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    The paper presents the wavelet-based discretization of the linearized finite-strain beam theory which assumes small displacements, rotations and strains but is capable of considering an arbitrary initial geometry and material behaviour. In the numerical solution algorithm, we base our derivations on the vector of strain measures as the only unknown functions in a finite element. In such a way the determination of the beam quantities does not require the differentiation. This is an important advantage which allows a wider range of shape functions. In the present paper, the classical polynomial interpolation is compared to scaling and wavelet function interpolations. The computational efficiency of the method is demonstrated by analyzing initially curved and twisted beams

    Numerical modelling of behaviour of reinforced concrete columns in fire and comparison with Eurocode 2

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    The paper describes a two-step finite element formulation for the thermo-mechanical non-linear analysis of the behaviour of the reinforced concrete columns in fire. In the first step, the distributions of the temperature over the cross-section during fire are determined. In the next step, the mechanical analysis is made in which these distributions are used as the temperature loads. The analysis employs our new strain-based planar geometrically exact and materially non-linear beam finite elements to model the column. The results are compared with the measurements of the full-scale test on columns in fire and with the results of the European building code EC 2. The resistance times of the present method and the test were close. It is also noted that the building code EC 2 might be non-conservative in the estimation of the resistance time. (c) 2005 Elsevier Ltd. All rights reserved

    Assessment of hydrological and seasonal controls over the nitrate flushing from a forested watershed using a data mining technique

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    A data mining, regression tree algorithm M5 was used to review the role of mutual hydrological and seasonal settings which control the streamwater nitrate flushing during hydrological events within a forested watershed in the southwestern part of Slovenia, characterized by distinctive flushing, almost torrential hydrological regime. The basis for the research was an extensive dataset of continuous, high frequency measurements of seasonal meteorological conditions, watershed hydrological responses and streamwater nitrate concentrations. The dataset contained 16 recorded hydrographs occurring in different seasonal and hydrological conditions. Based on predefined regression tree pruning criteria, a comprehensible regression tree model was obtained in the sense of the domain knowledge, which was able to adequately describe most of the streamwater nitrate concentration variations (RMSE=1.02mg/l-N; r=0.91). The attributes which were found to be the most descriptive in the sense of streamwater nitrate concentrations were the antecedent precipitation index (API) and air temperatures in the preceding periods. The model was most successful in describing streamwater concentrations in the range 1-4 mg/l-N, covering large proportion of the dataset. The model performance was little worse in the periods of high streamwater nitrate concentration peaks during the summer hydrographs (up to 7 mg/l-N) but poor during the autumn hydrograph (up to 14 mg/l-N) related to highly variable hydrological conditions, which would require a less robust regression tree model based on the extended dataset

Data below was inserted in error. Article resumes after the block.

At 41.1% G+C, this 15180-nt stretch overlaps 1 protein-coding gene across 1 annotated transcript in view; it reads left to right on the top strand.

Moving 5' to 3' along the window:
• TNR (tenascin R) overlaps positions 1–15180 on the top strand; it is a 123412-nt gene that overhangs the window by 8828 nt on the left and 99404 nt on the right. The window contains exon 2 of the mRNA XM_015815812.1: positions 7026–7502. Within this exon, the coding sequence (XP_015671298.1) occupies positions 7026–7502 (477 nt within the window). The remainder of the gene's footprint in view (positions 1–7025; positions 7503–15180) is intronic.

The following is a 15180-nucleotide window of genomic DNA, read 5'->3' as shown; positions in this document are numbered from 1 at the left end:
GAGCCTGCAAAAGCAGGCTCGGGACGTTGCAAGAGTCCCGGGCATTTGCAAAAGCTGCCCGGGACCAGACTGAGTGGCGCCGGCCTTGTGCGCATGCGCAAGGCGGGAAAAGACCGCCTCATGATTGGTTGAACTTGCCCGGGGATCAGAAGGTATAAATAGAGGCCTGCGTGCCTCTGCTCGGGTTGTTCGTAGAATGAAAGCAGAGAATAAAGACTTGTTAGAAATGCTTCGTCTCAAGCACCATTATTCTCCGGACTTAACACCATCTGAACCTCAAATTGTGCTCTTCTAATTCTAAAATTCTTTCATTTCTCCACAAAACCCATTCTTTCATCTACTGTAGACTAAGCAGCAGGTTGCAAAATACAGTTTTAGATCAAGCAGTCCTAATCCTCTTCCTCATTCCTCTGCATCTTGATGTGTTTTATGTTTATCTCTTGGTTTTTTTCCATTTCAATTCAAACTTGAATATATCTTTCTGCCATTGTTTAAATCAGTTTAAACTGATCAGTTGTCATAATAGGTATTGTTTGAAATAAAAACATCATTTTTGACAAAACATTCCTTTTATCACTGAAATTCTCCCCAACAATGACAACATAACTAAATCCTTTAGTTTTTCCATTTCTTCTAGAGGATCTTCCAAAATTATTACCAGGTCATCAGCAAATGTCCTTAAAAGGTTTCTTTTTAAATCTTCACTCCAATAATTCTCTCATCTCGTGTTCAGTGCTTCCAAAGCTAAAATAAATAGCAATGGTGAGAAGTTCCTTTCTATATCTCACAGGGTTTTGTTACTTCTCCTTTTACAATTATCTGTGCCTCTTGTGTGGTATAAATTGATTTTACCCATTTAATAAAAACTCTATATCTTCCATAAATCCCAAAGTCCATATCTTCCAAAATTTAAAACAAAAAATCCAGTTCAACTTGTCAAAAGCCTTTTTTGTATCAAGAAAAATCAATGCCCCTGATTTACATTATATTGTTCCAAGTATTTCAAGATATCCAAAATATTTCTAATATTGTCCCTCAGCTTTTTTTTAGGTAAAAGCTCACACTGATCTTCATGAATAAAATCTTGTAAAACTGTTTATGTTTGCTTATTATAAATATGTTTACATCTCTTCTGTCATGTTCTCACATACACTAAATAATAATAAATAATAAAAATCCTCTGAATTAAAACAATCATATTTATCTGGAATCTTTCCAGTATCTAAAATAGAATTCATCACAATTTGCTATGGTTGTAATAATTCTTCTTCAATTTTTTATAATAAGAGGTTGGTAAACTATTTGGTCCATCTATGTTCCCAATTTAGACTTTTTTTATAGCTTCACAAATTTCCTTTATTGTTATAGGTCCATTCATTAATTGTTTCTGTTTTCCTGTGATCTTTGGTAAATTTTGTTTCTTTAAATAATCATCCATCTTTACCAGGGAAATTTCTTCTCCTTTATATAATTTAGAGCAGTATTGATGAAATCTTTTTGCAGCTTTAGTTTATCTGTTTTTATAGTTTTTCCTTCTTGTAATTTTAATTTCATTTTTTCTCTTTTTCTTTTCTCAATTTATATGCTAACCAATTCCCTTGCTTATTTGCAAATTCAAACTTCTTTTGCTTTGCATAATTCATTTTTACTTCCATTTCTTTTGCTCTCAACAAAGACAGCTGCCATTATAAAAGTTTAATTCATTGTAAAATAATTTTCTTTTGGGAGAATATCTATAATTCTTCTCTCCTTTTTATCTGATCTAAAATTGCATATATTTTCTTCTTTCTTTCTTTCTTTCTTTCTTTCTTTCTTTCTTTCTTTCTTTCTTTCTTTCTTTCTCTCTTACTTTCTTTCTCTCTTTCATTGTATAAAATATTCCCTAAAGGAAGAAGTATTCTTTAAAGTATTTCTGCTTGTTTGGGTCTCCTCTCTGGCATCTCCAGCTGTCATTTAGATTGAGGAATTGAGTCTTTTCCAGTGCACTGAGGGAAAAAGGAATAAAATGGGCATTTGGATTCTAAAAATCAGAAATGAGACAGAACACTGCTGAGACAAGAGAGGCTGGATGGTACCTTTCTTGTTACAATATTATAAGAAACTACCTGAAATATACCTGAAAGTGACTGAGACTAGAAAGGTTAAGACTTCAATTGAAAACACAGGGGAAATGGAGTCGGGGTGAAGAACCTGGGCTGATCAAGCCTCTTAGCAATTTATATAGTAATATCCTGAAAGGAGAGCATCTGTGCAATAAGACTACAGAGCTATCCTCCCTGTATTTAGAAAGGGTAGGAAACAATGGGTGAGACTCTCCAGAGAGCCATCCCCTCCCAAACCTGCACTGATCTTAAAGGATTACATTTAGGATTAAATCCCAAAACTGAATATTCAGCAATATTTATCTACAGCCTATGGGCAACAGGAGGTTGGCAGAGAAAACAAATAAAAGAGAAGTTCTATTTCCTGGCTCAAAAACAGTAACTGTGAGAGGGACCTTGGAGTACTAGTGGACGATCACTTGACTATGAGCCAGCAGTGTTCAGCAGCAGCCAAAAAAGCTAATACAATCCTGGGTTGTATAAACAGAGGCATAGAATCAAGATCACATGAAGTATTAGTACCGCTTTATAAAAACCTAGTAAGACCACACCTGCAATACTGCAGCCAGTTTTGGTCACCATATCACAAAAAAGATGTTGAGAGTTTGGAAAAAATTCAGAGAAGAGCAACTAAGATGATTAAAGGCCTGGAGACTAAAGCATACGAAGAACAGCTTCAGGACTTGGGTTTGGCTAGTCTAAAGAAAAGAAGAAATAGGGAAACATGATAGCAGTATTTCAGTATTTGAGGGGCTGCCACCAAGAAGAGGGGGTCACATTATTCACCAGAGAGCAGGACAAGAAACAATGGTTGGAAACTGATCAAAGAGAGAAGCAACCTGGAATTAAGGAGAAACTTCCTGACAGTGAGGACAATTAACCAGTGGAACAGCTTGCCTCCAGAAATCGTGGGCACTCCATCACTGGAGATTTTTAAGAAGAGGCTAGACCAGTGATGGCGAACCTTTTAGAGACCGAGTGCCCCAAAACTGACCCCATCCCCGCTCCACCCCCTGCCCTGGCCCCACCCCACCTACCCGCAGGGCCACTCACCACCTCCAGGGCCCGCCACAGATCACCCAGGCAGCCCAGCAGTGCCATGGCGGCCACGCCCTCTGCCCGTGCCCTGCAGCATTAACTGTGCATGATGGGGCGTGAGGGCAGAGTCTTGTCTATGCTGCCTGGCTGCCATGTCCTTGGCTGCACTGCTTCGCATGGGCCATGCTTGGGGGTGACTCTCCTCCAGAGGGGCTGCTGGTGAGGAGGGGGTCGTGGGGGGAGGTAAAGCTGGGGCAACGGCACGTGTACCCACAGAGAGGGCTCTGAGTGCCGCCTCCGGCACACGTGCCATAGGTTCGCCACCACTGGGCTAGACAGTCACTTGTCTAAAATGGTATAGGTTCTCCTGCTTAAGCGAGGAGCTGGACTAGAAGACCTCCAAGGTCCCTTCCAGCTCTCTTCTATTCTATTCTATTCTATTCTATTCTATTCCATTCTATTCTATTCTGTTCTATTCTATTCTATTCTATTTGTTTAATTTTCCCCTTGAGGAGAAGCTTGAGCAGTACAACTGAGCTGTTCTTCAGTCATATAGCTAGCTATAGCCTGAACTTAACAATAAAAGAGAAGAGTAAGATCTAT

Statistical testing of directions observations independence

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    Independence of observations is often assumed when adjusting geodetic network. Unlike the\ud distance observations, no dependence of environmental conditions is known for horizontal\ud direction observations. In order to determine the dependence of horizontal direction observations,\ud we established test geodetic network of a station and four observation points. Measurements of\ud the highest possible accuracy were carried out using Leica TS30 total station along with precise\ud prisms GPH1P. Two series of hundred sets of angles were measured, with the first one in bad\ud observation conditions. Using different methods, i.e. variance–covariance matrices, x2 test and analyses of time series, the independence of measured directions, reduced directions and horizontal angles were tested. The results show that the independence of horizontal direction\ud observations is not obvious and certainly not in poor conditions. In this case, it would be appropriate for geodetic network adjustments to use variance–covariance matrix calculated from measurements instead of diagonal variance–covariance matrix

    The use of artificial neural networks in adiabatic curves modeling

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    Adiabatic hydration curves are the most suitable data for temperature calculations in concrete hardening structures. However, it is very difficult to predict the adiabatic hydration curve of an arbitrary concrete mixture. The idea of modeling adiabatic temperature rise during concrete hydration with the use of artificial neural networks was introduced in order to describe the adiabatic hydration of an arbitrary concrete mixture, depending on factors which influence the hydration process of cement in concrete. The influence of these factors was determined by our own experiments. A comparison between experimentally determined adiabatic curves and adiabatic curves, evaluated by proposed numerical model shows that artificial neural networks can be used to predict adiabatic hydration curves effectively. This model can be easily incorporated in the computer programs for prediction of the thermal fields in young concrete structures, implemented in the finite element or finite difference codes. New adiabatic hydration curves with some other initial parameters of the concrete mixture can be easily included in this model in order to expand the range of suitability of artificial neural networks to predict the adiabatic hydration curves. (C) 2008 Elsevier B.V. All rights reserved

    The influence of boundary conditions and axial deformability on buckling behavior of two-layer composite columns with interlayer slip

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    This paper presents a detailed analysis of the influence of boundary conditions and axial deformation on the critical buckling loads of the geometrically perfect elastic two-layer composite columns with interlayer slip between the layers. An investigation is based on the extension of our preliminary analytical study of slip-buckling behavior of two-layer composite columns. It is proved that the boundary conditions of composite columns with interlayer slip are interrelated in longitudinal and transverse directions. The parametric analysis reveals that the influence of different longitudinal boundary conditions on critical buckling load is significant and can be up to 20%, while, on the other hand, the influence of axial deformation is negligible. (C) 2010 Elsevier Ltd. All rights reserved